- Immigration will be an issue in 2006, but it's difficult to say how. Bilbray quickly pounced on Busby's remark and used it to leverage a victory. Still, it's not yet clear that there's a lot of support for a big fence at the border, or for trying to deport everyone who is here illegally.
Will 2006 turn out to be like 1994, where one party sweeps the other from power in Congress? Maybe, but I wouldn't count on it yet. I still say the Democrats need to have a coherent, saleable message to get over. And there's no evidence that they will be able to develop one in time. Not being Republicans won't likely be enough.
The game featured a number of outstanding defensive plays, including two sensational plays by the catcher for the Braves in the first inning. In the first play, the young catcher held on as the ball and a large Phillie baserunner arrived just about simultaneously at home plate. The Braves catcher tagged our runner out, despite an impressive collision and giving up about 25 pounds. The Braves catcher then dusted himself off and made an outstanding play on a pop up from the next batter, catching the ball just outside the dugout. This is a play that may be routine for major leaguers, but one you almost never see at this level. In addition, my son was robbed of a base hit when the Braves shortstop made a diving stop in the hole, then got up and fired a strike to the first baseman, beating my son by a half-step.
Despite all that, the Phillies prevailed and their record now stands at 4-3-2. They take the field tomorrow against a league-leading Royals team that sports a 9-0 record. Game time is 6 p.m. at Island Lake School in Shoreview. It should be a dandy.
Tuesday, June 06, 2006
On the other hand, if you want some bracing commentary, check out the latest at:
As always, the Red Scourge demolishes fools even better than Triumph the Insult Comic Dog. At a minimum, Gwynneth Paltrow might be feeling the Mark of the Beast after dealing with the demolition that our friend Scourge provides. Check it out, brothers and sisters.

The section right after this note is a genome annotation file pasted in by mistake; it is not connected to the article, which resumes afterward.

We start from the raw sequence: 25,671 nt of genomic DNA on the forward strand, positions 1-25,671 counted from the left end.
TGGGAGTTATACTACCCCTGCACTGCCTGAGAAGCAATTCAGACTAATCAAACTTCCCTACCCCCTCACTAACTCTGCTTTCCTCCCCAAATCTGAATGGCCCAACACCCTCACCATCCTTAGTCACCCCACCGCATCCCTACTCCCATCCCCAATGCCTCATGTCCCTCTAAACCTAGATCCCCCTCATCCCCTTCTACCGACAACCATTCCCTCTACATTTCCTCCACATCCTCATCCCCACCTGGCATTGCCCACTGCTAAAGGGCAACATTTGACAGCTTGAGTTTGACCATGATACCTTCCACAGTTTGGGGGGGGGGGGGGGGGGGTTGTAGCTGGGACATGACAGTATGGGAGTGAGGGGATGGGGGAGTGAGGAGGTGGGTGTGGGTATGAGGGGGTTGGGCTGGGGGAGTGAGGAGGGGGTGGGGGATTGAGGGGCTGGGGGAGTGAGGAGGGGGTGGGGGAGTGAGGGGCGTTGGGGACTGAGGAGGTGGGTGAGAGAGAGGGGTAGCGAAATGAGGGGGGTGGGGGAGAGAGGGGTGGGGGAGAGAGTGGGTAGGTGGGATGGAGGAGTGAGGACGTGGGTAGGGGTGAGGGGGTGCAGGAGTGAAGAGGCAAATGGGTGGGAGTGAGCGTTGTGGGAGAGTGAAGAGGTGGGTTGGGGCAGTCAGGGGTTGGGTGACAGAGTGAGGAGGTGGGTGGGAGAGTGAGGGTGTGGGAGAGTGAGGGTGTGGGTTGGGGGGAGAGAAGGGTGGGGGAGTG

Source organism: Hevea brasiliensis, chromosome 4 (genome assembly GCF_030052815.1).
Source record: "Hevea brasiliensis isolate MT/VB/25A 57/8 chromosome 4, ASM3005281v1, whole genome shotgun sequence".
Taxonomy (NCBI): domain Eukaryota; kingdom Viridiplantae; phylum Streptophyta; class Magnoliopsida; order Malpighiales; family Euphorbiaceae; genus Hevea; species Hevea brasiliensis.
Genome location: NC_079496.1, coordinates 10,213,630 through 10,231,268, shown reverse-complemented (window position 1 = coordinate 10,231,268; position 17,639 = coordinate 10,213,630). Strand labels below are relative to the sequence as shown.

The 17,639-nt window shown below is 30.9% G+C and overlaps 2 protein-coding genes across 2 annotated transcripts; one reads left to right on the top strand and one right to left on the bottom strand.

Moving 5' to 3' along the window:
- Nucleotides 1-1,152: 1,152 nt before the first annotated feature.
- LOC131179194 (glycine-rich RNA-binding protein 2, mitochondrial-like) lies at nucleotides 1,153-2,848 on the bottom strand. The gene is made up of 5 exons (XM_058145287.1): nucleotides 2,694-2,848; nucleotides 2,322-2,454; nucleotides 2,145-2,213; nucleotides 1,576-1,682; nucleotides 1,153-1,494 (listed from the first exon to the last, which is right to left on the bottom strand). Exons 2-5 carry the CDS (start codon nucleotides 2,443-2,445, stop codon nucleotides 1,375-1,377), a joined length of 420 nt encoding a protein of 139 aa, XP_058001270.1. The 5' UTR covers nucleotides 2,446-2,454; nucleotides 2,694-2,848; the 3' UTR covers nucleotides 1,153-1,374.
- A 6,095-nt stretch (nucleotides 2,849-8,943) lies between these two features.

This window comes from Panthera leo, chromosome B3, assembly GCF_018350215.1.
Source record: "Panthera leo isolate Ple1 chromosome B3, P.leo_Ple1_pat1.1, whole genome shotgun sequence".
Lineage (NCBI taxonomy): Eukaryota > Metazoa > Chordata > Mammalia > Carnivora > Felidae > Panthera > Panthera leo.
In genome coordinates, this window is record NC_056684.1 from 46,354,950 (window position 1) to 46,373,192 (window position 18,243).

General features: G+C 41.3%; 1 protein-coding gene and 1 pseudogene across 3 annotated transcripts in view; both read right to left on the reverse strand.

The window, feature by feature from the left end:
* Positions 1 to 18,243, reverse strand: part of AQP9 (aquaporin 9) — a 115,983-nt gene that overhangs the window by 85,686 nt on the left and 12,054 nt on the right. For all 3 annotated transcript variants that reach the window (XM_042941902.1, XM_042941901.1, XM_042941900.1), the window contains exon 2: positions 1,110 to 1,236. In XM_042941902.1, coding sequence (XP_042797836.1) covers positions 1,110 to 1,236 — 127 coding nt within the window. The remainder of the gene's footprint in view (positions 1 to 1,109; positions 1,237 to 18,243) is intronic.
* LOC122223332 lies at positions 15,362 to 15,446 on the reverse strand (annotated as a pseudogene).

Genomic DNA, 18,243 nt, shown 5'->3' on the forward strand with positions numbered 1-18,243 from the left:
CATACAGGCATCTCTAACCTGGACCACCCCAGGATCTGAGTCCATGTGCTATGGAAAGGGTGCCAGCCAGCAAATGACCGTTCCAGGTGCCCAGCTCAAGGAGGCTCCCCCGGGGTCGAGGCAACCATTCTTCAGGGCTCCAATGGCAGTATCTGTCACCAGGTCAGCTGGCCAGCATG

We're here to have fun. If your kid is not having fun, that's a problem.
We will teach them the basics.
We will not waste your time with numerous practices.
If you want to help your kids get better, play catch with them.
We will have fun.
To illustrate the point, I wore my beloved Looney Tunes baseball cap to practice. A coach with Bugs Bunny on his baseball cap can't possibly act like Vince Lombardi. I remain amazed at how competitive some of the other coaches I've encountered are. There is no need to fill a kid's life with pressure.
As for the team, we have some surprisingly good kids on the team. One child is about four inches taller than the rest and can already hit a ball out of the infield. He's got star written all over him. Funny thing is, he'll probably be the most difficult player to coach, because he's so good he wants to do everything and he just about trampled some of the other kids trying to make a play. If we can teach him to play a position and stick to what he does, this kid has a chance to be a special ballplayer. It will be fun to watch these kids play. Our first game is at 6:15 next Monday, at Pike Lake School Field #2. See for yourself, and watch for the coach with the Bugs Bunny hat.
Monday, June 05, 2006
But yesterday's news brings something different - a genuinely worthwhile Canadian initiative. The Canadian government has apparently stopped an Al-Qaida wannabe terrorist cell that had acquired a whole lot of ammonium nitrate, Timothy McVeigh's weapon of choice, and was planning to use same at government targets in Toronto and elsewhere. As it turns out, these would-be terrorists were in contact with radicals overseas and in the U.S.
What we don't know yet is whether or not the NSA and its ILLEGAL WIRETAPPING PROGRAM were in any way involved. We don't know if we should be OUTRAGED or not, just yet. But we can surmise that a whole lot of Canadian citizens are safer now that these fellows are in custody. If you see a mountie, make sure to give him a Tim Horton's gift certificate or something....
I know, I'm supposed to be talking about Haditha now. Shouldn't be bringing things like this up. My apologies.
Introducing two new blogs from Mr. Dilettante Industries: